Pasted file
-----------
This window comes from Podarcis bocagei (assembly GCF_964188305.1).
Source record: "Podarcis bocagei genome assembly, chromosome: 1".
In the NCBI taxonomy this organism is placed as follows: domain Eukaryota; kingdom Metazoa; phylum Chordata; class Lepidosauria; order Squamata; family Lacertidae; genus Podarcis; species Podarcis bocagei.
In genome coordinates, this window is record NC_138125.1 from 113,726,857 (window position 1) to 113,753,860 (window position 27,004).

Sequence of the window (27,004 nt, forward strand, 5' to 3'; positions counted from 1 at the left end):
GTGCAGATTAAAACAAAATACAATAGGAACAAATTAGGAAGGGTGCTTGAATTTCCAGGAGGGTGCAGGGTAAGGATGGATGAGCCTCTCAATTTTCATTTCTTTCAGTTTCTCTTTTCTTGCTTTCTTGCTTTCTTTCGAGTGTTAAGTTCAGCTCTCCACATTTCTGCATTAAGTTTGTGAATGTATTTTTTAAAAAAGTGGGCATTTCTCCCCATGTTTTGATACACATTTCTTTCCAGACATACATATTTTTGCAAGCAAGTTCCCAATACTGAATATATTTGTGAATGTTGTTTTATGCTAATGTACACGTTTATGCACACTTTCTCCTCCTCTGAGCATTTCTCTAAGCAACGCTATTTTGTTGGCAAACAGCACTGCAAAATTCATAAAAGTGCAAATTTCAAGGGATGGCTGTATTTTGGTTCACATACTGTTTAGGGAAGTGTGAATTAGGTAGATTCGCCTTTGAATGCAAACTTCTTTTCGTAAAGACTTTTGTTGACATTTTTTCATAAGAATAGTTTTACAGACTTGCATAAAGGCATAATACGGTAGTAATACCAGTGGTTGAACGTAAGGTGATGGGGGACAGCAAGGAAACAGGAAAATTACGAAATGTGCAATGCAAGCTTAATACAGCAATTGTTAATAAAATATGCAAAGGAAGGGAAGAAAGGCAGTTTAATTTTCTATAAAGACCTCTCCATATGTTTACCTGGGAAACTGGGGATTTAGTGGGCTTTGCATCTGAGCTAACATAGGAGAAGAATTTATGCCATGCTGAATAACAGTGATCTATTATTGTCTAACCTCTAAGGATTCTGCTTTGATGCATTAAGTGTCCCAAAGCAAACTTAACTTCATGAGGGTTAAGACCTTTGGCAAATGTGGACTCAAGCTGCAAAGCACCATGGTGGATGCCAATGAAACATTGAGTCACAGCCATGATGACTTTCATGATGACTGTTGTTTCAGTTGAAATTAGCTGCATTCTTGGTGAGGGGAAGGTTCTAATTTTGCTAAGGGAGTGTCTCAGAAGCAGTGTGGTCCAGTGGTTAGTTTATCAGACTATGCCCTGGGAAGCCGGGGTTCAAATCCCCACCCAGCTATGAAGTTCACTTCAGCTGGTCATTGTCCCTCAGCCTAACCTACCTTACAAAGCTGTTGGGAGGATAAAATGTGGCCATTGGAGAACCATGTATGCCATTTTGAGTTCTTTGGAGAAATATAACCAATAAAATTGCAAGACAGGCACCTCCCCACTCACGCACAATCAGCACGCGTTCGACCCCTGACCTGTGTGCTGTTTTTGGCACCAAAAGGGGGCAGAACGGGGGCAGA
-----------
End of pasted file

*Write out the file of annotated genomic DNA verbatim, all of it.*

This window comes from Podarcis bocagei (assembly GCF_964188305.1).
Source record: "Podarcis bocagei genome assembly, chromosome: 1".
In the NCBI taxonomy this organism is placed as follows: domain Eukaryota; kingdom Metazoa; phylum Chordata; class Lepidosauria; order Squamata; family Lacertidae; genus Podarcis; species Podarcis bocagei.
In genome coordinates, this window is record NC_138125.1 from 113,726,857 (window position 1) to 113,753,860 (window position 27,004).

Sequence of the window (27,004 nt, forward strand, 5' to 3'; positions counted from 1 at the left end):
GTGCAGATTAAAACAAAATACAATAGGAACAAATTAGGAAGGGTGCTTGAATTTCCAGGAGGGTGCAGGGTAAGGATGGATGAGCCTCTCAATTTTCATTTCTTTCAGTTTCTCTTTTCTTGCTTTCTTGCTTTCTTTCGAGTGTTAAGTTCAGCTCTCCACATTTCTGCATTAAGTTTGTGAATGTATTTTTTAAAAAAGTGGGCATTTCTCCCCATGTTTTGATACACATTTCTTTCCAGACATACATATTTTTGCAAGCAAGTTCCCAATACTGAATATATTTGTGAATGTTGTTTTATGCTAATGTACACGTTTATGCACACTTTCTCCTCCTCTGAGCATTTCTCTAAGCAACGCTATTTTGTTGGCAAACAGCACTGCAAAATTCATAAAAGTGCAAATTTCAAGGGATGGCTGTATTTTGGTTCACATACTGTTTAGGGAAGTGTGAATTAGGTAGATTCGCCTTTGAATGCAAACTTCTTTTCGTAAAGACTTTTGTTGACATTTTTTCATAAGAATAGTTTTACAGACTTGCATAAAGGCATAATACGGTAGTAATACCAGTGGTTGAACGTAAGGTGATGGGGGACAGCAAGGAAACAGGAAAATTACGAAATGTGCAATGCAAGCTTAATACAGCAATTGTTAATAAAATATGCAAAGGAAGGGAAGAAAGGCAGTTTAATTTTCTATAAAGACCTCTCCATATGTTTACCTGGGAAACTGGGGATTTAGTGGGCTTTGCATCTGAGCTAACATAGGAGAAGAATTTATGCCATGCTGAATAACAGTGATCTATTATTGTCTAACCTCTAAGGATTCTGCTTTGATGCATTAAGTGTCCCAAAGCAAACTTAACTTCATGAGGGTTAAGACCTTTGGCAAATGTGGACTCAAGCTGCAAAGCACCATGGTGGATGCCAATGAAACATTGAGTCACAGCCATGATGACTTTCATGATGACTGTTGTTTCAGTTGAAATTAGCTGCATTCTTGGTGAGGGGAAGGTTCTAATTTTGCTAAGGGAGTGTCTCAGAAGCAGTGTGGTCCAGTGGTTAGTTTATCAGACTATGCCCTGGGAAGCCGGGGTTCAAATCCCCACCCAGCTATGAAGTTCACTTCAGCTGGTCATTGTCCCTCAGCCTAACCTACCTTACAAAGCTGTTGGGAGGATAAAATGTGGCCATTGGAGAACCATGTATGCCATTTTGAGTTCTTTGGAGAAATATAACCAATAAAATTGCAAGACAGGCACCTCCCCACTCACGCACAATCAGCACGCGTTCGACCCCTGACCTGTGTGCTGTTTTTGGCACCAAAAGGGGGCAGAACGGGGGCAGA